Getting Started With Email Marketing

A common question I receive is how do I get started with email marketing.  Here’s why I love that question (and it’s not because of the obvious answer of me shouting “Hire Me!”).  I like the questions because it is being asked.  So many individuals or organizations never really consider the question.  Here’s some ideas on weighing your options.

How much time, money, and effort are you willing to invest?  If you have a budget and will make time to meet with consultants or email marketing professionals, that typically nets the best results fastest.  There are experts that deal day in and day out with getting the best campaigns they can.  Depending on the size of your budget you can hire large marketing firms, smaller specialzed firms, or independent consultants/freelancers.  Typically the budgets necessary will slide from large to small based on the size of the firm mostly because of the manpower it puts at your disposal.  So if you have a campaign that needs constructed quickly and have a large budget to facilitate it, a large firm is the best bet.  Smaller budget and more time might lend itself to  a smaller firm or individual.  I’ll skip the email marketing commercial here and move on to options outside hiring someone.

The first step is deciding to invest the time to do a campaign.  Think carefully about the answer.  Many times people are better off spending money rather than doing it themselves because they get frustrated and quit or it’s an inefficient use of their time.  If you still believe that’s your best or only bet (no budget for it), than reading is vital.  If you’re reading this you’ve already found one great source of information, the internet.  Do searches and gather some tips and best practices.  Make sure you get some good ideas on all aspects of email marketing, from legal requirements, layout, design, consistency, list building, and content.  The bookstore or library will also have many books on  constructing campaigns.

After crafting a plan that makes sense, get started.  I highly recommend having at least $20 a month available to sign up for an email marketing service.  They’ll provide all legal requirements and usually some templates to get started.  Once you have your target audience in the system and the emails constructed you’re ready to roll.

From this point on it’s really about watching the reports and responses and refining your campaign.  Always look for ways to improve and test changes out to see if they help or hurt your responses.  Do get more sophisticated by making custom layouts and unique content.  Once you start developing good interactions it starts becoming a problem to use “standard templates” or “borowed content”.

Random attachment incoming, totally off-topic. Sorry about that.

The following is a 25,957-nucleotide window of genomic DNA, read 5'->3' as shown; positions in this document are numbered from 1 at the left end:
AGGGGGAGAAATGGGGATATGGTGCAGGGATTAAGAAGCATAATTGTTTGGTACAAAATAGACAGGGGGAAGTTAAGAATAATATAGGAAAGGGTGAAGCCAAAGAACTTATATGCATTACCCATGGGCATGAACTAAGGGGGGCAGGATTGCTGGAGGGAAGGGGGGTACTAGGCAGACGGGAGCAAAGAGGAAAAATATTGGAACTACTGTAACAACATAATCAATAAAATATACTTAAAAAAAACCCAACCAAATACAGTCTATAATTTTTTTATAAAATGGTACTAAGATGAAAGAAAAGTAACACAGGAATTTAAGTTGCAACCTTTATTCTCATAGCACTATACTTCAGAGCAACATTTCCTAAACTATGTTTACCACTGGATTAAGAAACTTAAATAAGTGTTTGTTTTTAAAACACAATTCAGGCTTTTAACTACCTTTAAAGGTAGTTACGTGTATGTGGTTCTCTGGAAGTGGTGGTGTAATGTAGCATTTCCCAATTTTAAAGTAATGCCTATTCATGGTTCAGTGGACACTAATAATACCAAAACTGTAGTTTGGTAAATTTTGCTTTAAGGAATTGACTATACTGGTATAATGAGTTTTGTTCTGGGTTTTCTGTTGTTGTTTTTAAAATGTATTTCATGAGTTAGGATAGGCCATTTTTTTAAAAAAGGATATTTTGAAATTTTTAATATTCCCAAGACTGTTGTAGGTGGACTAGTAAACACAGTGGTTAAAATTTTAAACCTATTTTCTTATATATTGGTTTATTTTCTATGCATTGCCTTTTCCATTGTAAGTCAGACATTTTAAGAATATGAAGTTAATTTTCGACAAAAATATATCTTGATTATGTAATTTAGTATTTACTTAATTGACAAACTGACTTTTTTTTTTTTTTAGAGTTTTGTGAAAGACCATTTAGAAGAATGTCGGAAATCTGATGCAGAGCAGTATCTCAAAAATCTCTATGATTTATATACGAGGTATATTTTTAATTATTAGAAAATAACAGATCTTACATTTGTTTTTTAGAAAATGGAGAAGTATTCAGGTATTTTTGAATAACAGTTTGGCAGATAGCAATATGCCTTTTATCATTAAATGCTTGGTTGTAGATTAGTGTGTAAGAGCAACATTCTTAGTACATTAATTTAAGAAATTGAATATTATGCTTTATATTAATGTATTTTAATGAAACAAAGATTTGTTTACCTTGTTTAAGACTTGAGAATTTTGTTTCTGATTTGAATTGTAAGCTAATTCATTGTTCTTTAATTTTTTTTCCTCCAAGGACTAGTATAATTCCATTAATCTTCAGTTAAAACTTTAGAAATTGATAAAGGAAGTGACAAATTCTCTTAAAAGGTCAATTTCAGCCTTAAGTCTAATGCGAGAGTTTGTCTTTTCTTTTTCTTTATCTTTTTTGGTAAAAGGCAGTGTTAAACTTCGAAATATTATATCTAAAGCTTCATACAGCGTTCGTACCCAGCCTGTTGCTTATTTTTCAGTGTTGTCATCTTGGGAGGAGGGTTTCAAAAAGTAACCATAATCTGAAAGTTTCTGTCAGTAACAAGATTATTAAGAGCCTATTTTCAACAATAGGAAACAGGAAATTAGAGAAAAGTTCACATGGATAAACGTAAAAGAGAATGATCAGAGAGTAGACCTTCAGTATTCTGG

A couple words of warning whether you try email marketing yourself or hire someone.  Make sure you want to invest time, money, and/or energy.  Too often people hear that email is “cheap” and effective and they dive in without thinking things through.  A good campaign can be much less expensive than other marketing media, but anything of quality is never “cheap”.  The cost will come in dollars and/or sweat.  If you don’t hire someone and don’t put the sweat in you’ll have a “cheap” campaign that, at best, hurts your business or organizations relationship or, at worst, faces legal action.  If you’re going to do a campaign, commit to it.  Otherwise you’ll get frustrated and quit.  If you’re not in it for at least several months, don’t get started.  It will only waste time , energy, and/or money.

Create a Favorable Interaction Online: Say what you’ll do, and then do what you say.

It’s amazing how many sites continue to use deception in their marketing.  Don’t believe me?  Do a search on “working from home” and submit your name to a few forms.  I’ve yet to witness a legitimate opportunity that actually delivered what was advertised.  They typically lead to SPAM or SCAM, bombarding you with ads or asking for money for a “starter package”.  Many reputable businesses use more subtle methods but are equally as frustrating.  Avoid this tendancy like the plague.  For good interactions that lead to productive and profitable relationships, explain what you’re offering, show the user exactly how to take the next step, and deliver what you offered.